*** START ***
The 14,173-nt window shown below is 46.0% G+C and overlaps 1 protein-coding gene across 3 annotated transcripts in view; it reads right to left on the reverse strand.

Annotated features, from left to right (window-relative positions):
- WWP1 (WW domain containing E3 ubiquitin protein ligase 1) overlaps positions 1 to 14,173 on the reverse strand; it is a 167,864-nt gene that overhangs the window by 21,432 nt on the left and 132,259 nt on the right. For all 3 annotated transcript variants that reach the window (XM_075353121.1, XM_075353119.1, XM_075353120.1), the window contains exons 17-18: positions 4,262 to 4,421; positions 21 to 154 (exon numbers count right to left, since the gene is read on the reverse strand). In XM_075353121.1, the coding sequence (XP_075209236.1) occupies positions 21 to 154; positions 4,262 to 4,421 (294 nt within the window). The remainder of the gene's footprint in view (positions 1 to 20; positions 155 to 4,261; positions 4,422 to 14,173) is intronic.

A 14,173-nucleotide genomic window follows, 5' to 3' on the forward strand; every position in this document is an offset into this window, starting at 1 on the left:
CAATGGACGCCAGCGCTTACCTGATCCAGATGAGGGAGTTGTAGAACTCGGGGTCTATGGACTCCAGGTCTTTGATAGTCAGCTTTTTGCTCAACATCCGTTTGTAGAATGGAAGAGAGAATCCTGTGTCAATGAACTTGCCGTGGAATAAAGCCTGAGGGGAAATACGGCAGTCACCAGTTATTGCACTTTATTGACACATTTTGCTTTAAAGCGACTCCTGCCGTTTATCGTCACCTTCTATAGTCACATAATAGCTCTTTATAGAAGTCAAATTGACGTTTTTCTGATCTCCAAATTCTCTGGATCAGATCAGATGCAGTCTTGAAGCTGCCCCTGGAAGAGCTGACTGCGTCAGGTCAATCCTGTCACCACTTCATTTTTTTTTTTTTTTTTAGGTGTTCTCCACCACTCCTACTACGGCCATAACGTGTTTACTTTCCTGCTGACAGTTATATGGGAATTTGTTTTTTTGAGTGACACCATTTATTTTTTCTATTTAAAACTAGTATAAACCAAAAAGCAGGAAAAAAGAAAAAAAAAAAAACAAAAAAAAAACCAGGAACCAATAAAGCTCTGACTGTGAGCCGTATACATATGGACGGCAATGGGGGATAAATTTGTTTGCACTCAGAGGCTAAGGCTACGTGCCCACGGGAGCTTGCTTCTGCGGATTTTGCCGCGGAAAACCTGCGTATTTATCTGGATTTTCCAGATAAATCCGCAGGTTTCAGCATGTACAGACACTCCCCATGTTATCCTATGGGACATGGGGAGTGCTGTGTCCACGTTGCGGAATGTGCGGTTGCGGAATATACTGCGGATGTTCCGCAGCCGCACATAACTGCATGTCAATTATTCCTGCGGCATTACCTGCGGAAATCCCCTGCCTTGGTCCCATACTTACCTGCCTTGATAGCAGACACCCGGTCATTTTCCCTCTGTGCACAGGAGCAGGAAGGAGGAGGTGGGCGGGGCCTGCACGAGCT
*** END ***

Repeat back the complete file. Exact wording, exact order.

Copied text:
The 14,173-nt window shown below is 46.0% G+C and overlaps 1 protein-coding gene across 3 annotated transcripts in view; it reads right to left on the reverse strand.

Annotated features, from left to right (window-relative positions):
- WWP1 (WW domain containing E3 ubiquitin protein ligase 1) overlaps positions 1 to 14,173 on the reverse strand; it is a 167,864-nt gene that overhangs the window by 21,432 nt on the left and 132,259 nt on the right. For all 3 annotated transcript variants that reach the window (XM_075353121.1, XM_075353119.1, XM_075353120.1), the window contains exons 17-18: positions 4,262 to 4,421; positions 21 to 154 (exon numbers count right to left, since the gene is read on the reverse strand). In XM_075353121.1, the coding sequence (XP_075209236.1) occupies positions 21 to 154; positions 4,262 to 4,421 (294 nt within the window). The remainder of the gene's footprint in view (positions 1 to 20; positions 155 to 4,261; positions 4,422 to 14,173) is intronic.

A 14,173-nucleotide genomic window follows, 5' to 3' on the forward strand; every position in this document is an offset into this window, starting at 1 on the left:
CAATGGACGCCAGCGCTTACCTGATCCAGATGAGGGAGTTGTAGAACTCGGGGTCTATGGACTCCAGGTCTTTGATAGTCAGCTTTTTGCTCAACATCCGTTTGTAGAATGGAAGAGAGAATCCTGTGTCAATGAACTTGCCGTGGAATAAAGCCTGAGGGGAAATACGGCAGTCACCAGTTATTGCACTTTATTGACACATTTTGCTTTAAAGCGACTCCTGCCGTTTATCGTCACCTTCTATAGTCACATAATAGCTCTTTATAGAAGTCAAATTGACGTTTTTCTGATCTCCAAATTCTCTGGATCAGATCAGATGCAGTCTTGAAGCTGCCCCTGGAAGAGCTGACTGCGTCAGGTCAATCCTGTCACCACTTCATTTTTTTTTTTTTTTTTAGGTGTTCTCCACCACTCCTACTACGGCCATAACGTGTTTACTTTCCTGCTGACAGTTATATGGGAATTTGTTTTTTTGAGTGACACCATTTATTTTTTCTATTTAAAACTAGTATAAACCAAAAAGCAGGAAAAAAGAAAAAAAAAAAAACAAAAAAAAAACCAGGAACCAATAAAGCTCTGACTGTGAGCCGTATACATATGGACGGCAATGGGGGATAAATTTGTTTGCACTCAGAGGCTAAGGCTACGTGCCCACGGGAGCTTGCTTCTGCGGATTTTGCCGCGGAAAACCTGCGTATTTATCTGGATTTTCCAGATAAATCCGCAGGTTTCAGCATGTACAGACACTCCCCATGTTATCCTATGGGACATGGGGAGTGCTGTGTCCACGTTGCGGAATGTGCGGTTGCGGAATATACTGCGGATGTTCCGCAGCCGCACATAACTGCATGTCAATTATTCCTGCGGCATTACCTGCGGAAATCCCCTGCCTTGGTCCCATACTTACCTGCCTTGATAGCAGACACCCGGTCATTTTCCCTCTGTGCACAGGAGCAGGAAGGAGGAGGTGGGCGGGGCCTGCACGAGCT